The Future Of Russia And The End Of The World
On September 2, 1982, Hieromonk Seraphim (Rose) of blessed memory reposed in the Lord after years of monastic labors in the St. Herman of Alaska Monastery, Platina California, which he co-founded. His legacy lives on around the world, and especially in Russia, a country about which he often wrote. The experience of Orthodox believers in Russia was a major theme in Fr. Seraphim’s lectures and writings, and he often used them to illustrate important points concerning contemporary Orthodox life. Although the following lecture was presented in 1981, before the fall of communism in Russia and the collapse of the Soviet Union—events essentially described in the prophecies Fr. Seraphim cites—and much else has happened which Fr. Seraphim did not live to see, the message of his lecture continues to be relevant.
Every Orthodox Christian is placed between two worlds: this fallen world where we try to work out our salvation, and the other world, heaven, the homeland towards which we are striving and which, if we are leading a true Christian life, gives us the inspiration to live from day to day in Christian virtue and love.
But the world is too much with us. We often, and in fact nowadays we usually forget the heavenly world. The pressure of worldliness is so strong today that we often lose track of what our life as a Christian is all about. Even if we may be attending church services frequently and consider ourselves “active” church members, how often our churchliness is only something external, bound up with beautiful services and the whole richness of our Orthodox tradition of worship, but lacking in real inner conviction that Orthodoxy is the faith that can save our soul for eternity, lacking in real love for and commitment to Christ, the incarnate God and Founder of our faith. How often our church life is just a matter of habit, something we go through outwardly but which does not change us inwardly, does not make us grow spiritually and lead us to eternal life in God.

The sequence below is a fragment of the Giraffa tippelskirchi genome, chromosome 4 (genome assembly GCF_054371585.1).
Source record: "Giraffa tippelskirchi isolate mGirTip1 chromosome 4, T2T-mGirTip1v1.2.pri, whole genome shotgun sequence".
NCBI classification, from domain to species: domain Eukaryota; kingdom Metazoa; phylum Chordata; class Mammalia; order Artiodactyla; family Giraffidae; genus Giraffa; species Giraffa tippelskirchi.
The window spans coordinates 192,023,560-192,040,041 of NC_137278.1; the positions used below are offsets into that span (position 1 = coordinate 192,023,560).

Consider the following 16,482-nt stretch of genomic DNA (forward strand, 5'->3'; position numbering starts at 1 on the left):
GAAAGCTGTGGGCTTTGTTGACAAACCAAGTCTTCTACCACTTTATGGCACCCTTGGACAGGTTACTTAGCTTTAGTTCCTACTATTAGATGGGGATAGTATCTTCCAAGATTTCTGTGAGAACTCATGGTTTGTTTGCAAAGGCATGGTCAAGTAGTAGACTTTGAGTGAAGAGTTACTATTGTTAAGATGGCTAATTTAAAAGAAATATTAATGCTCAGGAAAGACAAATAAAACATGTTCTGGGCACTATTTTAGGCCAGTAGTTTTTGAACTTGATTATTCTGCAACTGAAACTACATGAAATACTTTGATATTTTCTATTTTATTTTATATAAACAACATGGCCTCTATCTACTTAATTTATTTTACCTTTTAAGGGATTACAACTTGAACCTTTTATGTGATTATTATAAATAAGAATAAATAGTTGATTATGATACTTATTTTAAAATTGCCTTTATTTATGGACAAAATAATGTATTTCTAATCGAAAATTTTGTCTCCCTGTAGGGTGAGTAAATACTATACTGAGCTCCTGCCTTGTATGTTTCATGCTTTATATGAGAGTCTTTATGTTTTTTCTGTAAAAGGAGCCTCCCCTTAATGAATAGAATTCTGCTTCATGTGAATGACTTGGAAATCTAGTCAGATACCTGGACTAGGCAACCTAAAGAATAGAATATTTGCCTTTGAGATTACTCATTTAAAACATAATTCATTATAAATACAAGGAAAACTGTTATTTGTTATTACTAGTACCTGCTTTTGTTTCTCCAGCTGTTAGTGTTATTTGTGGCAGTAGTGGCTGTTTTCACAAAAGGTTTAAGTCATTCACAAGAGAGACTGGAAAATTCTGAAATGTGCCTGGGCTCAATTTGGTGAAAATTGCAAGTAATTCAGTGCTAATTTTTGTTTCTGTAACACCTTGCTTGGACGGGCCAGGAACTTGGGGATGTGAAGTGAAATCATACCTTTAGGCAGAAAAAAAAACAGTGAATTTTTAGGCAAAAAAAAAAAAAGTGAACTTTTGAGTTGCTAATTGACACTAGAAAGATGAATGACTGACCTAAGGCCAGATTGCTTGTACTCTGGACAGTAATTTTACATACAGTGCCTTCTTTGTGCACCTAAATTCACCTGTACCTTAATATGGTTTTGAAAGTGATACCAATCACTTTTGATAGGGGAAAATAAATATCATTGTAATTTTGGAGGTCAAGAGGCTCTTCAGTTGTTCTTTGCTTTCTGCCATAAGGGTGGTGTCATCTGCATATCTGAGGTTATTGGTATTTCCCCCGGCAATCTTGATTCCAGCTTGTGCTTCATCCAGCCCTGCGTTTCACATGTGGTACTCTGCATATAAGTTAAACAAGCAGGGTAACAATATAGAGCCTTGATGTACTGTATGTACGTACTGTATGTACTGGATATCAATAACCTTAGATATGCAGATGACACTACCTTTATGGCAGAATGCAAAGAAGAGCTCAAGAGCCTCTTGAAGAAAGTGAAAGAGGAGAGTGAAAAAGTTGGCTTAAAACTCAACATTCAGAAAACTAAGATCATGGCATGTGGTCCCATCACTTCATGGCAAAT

We live in the times which our Lord warned us about in the Gospel, when “the love of many shall grow cold” [Matt 24:12], in the latter times when the Christian Gospel which was received with such fervor by the first Christians has become only one small part of the worldly life that most of us lead, instead of the center and meaning of our life—which is what it should be if we realized what our faith really is. Orthodox Christianity, as a burning faith which we are not ashamed to confess and to have as the most precious thing in our life, is to a great extent in a state of decline and retreat in the world today.
But ironically—and providentially—as Orthodoxy has seemed to retreat, Russia (or rather, the Soviet Union, the atheist regime that has enslaved the Russian land) has advanced and now has a leading, perhaps the leading position in the world history of our times. Therefore, what is happening in the Soviet Union today is looked to with great interest by the rest of the world. And significantly, a good part of what is happening in the Soviet Union today concerns the life of the real Russia—Orthodox Russia. The Orthodox revival in Russia today is closely bound up with the future of the Russian land.
In the 19th and early 20th century Russia before the Revolution of 1917, there were prophecies of spiritual men not only concerning the coming of atheism to Russia and the epoch of blood and slavery which it introduced into the world, but also concerning what would happen to Russia after this epoch, if the Orthodox Russian people would repent of the sins which produced it.
Let us, therefore, look at these prophecies and the way they are bound up with what is happening in Russia today. Let us look, not from the superficial point of view of the popular newsmagazines, but deeper, and try to see something of what is happening to the soul, to the heart of Russia, and what may be expected there according to these prophecies and according to our knowledge of the more general prophecies concerning what is to happen before the end of the world.
THE END OF THE WORLD IN CHRISTIAN PROPHECY
Before turning specifically to the prophecies about Russia, I would like to summarize the general Orthodox teaching on what is to happen just before the end of the world. This will give us a context in which to place the prophecies regarding the future of Russia.
The events before the end of the world are described in a number of places in holy Scripture: the 24th chapter of Matthew and parallel places in the other Gospels; most of the book of the Apocalypse, especially chapter 8 and onwards; the second chapter of II Thessalonians; II Peter, chapter 3; several chapter of the book of Daniel; and other passages.
The Apocalypse describes these events in a series of visions: some bright and positive, relating to the fulfillment of God’s justice and the salvation of His chosen ones; and some dark and negative, relating to the terrible plagues that will come on earth for the sins of mankind. Sometimes we today emphasize the dark and negative side, seeing the increase of evil around us; but that comes from our faintheartedness and worldliness—we must look at the whole picture.